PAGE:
The current WRRs do not require that employees be provided with a schedule of work.

Providing employees with advance notice of work schedules provides certainty and the opportunity for employees to appropriately plan sleep. The Railway Safety Management System Regulations, 2015, only requires railway companies to create scheduling plans based on fatigue science principles when a schedule:

  • Is not communicated to the employee at least 72 hours in advance;
  • Requires the employee to work beyond their normal work schedule; or
  • Requires the employee to work between midnight and 6:00 a.m.

Currently, discretion resides with the railway companies and collective agreements to implement additional fatigue management considerations.

8. Fatigue Management Plans (FMP)

The current WRRs FMP requirements do not incorporate best practices with respect to fatigue management.

The WRRs currently require that:

  • Railway companies implement fatigue management plans “… that reflect the nature of the operations under consideration”, and be designed to reduce fatigue and improve on-duty alertness of operating employees.

Established in 2011, FMPs do not reflect present-day fatigue science and modern fatigue management practices. Although the current rules represent an initial attempt at managing fatigue risks in a 24/7 operational environment, FMPs are not always effective.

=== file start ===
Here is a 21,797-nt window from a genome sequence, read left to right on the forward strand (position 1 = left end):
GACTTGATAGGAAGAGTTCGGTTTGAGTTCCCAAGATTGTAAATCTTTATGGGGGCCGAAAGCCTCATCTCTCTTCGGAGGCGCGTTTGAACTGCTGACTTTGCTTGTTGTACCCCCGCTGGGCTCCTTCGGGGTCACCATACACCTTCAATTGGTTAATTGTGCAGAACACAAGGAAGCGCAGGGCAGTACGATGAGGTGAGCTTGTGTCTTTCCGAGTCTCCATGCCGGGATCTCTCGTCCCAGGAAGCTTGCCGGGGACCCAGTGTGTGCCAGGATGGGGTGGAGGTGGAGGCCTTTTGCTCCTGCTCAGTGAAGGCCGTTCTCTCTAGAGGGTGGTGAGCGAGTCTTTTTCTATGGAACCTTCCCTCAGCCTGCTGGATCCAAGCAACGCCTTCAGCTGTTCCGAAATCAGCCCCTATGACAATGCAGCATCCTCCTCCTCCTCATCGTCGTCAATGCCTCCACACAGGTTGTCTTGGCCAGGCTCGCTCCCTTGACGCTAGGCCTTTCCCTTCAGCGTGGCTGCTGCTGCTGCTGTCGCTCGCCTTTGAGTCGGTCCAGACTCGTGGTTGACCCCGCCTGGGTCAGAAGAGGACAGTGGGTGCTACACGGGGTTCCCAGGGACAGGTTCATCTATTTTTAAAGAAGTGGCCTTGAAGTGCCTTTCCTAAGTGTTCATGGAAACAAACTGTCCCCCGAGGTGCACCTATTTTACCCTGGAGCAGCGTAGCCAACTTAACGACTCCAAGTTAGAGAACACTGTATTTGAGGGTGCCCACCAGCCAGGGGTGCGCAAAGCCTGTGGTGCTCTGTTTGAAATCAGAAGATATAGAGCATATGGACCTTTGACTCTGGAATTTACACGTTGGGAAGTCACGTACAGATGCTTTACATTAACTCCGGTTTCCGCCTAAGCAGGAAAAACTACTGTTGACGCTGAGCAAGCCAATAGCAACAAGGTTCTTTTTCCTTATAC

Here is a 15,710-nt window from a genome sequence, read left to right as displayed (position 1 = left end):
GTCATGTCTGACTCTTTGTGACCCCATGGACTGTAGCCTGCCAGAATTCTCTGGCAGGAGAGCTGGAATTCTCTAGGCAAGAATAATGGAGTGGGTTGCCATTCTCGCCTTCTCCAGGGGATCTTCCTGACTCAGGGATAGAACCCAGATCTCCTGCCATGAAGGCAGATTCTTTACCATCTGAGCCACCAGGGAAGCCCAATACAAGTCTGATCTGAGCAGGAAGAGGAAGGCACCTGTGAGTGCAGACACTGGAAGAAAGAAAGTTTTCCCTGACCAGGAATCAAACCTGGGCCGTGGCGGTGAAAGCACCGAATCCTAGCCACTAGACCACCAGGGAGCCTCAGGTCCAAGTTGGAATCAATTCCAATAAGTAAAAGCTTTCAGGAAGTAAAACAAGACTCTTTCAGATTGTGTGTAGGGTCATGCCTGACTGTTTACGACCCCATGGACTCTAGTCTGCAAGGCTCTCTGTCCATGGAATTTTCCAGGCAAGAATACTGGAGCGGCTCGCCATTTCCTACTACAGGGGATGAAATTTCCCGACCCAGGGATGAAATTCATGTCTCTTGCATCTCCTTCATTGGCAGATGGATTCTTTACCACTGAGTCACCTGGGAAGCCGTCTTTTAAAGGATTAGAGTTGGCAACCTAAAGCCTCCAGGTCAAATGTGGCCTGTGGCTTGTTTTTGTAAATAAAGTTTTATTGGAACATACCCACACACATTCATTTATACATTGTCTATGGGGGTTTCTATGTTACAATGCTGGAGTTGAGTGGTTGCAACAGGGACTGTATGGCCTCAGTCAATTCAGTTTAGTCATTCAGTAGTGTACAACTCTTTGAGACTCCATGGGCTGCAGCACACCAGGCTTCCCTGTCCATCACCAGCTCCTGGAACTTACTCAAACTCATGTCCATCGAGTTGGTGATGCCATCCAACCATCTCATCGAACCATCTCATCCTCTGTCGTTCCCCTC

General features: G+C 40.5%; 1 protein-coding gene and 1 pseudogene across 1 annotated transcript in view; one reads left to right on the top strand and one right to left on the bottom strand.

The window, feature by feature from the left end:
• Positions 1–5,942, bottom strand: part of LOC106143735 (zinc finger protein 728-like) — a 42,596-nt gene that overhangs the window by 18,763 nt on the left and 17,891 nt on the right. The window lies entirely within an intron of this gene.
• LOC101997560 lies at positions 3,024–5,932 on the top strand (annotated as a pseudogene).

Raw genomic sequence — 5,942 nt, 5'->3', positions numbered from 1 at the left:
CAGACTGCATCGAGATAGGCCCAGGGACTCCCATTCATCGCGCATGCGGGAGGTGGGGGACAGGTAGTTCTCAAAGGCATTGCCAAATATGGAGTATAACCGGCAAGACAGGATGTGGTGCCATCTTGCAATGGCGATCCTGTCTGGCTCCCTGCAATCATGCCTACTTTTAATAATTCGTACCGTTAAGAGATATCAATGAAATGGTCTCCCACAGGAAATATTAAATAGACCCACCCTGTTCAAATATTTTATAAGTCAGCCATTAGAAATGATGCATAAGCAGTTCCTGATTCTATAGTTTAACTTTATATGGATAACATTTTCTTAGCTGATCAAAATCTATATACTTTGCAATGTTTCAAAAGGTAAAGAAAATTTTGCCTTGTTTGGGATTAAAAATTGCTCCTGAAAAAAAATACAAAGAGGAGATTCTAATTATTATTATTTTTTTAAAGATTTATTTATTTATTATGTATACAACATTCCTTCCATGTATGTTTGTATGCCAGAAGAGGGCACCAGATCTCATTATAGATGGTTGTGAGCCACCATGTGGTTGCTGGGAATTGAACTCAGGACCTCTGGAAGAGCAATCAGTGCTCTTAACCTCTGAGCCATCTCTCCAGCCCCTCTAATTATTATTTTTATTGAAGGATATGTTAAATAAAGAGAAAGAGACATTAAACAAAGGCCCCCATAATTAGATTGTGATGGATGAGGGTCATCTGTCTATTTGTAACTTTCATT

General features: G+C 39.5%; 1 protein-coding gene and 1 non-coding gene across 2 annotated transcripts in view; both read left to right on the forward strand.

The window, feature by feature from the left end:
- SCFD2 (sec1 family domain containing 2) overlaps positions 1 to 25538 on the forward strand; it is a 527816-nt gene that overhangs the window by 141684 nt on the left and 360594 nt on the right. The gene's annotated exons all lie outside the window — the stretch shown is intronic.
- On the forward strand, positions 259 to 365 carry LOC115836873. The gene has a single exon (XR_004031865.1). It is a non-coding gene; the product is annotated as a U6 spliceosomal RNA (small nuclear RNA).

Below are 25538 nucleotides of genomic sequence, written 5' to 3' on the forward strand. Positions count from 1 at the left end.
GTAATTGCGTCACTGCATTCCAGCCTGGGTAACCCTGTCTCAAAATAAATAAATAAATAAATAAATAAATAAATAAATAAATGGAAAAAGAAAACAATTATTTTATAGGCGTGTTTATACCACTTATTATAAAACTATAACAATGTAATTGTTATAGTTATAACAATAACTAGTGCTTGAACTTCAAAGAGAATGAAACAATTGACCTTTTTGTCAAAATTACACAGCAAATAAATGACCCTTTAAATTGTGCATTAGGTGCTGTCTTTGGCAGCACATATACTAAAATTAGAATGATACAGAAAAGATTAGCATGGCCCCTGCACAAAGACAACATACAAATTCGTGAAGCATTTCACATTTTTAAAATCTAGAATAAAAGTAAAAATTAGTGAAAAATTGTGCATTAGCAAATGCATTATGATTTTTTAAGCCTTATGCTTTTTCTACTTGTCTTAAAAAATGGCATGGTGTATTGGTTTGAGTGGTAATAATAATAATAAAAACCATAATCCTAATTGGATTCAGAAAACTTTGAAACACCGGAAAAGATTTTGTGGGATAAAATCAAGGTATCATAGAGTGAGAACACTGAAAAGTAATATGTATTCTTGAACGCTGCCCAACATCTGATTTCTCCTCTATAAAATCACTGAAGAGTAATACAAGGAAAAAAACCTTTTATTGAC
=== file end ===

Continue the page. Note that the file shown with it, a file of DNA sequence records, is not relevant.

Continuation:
Modern and comprehensive FMPs go beyond the existing WRRs requirements. In particular, FMPs should clearly address both the individual and the company's responsibilities regarding fatigue management and provide more detail with respect to what is fitness for duty, how employees can attest to being fit for duty, and the policy and processes in place to deal with employees who declare themselves not fit for duty.

The November 11, 2017 Notice of Intent published by TC indicated that a review of Fatigue Risk Management System (FRMS) best practices was underway to support the potential future introduction of regulatory requirements for FRMS. The Department is aware that FMP requirements and future FRMS requirements may eventually overlap. However, until such time as the FMPs are replaced, FMP requirements are necessary to ensure effective fatigue management and shall remain an element of the WRRs.

To support railway companies in the development of revised WRRs, and to provide additional insight on the elements and limitations included in this Ministerial Order, please find in Appendix A additional background information as well as brief discussion around basic fatigue principles and the science that supports them.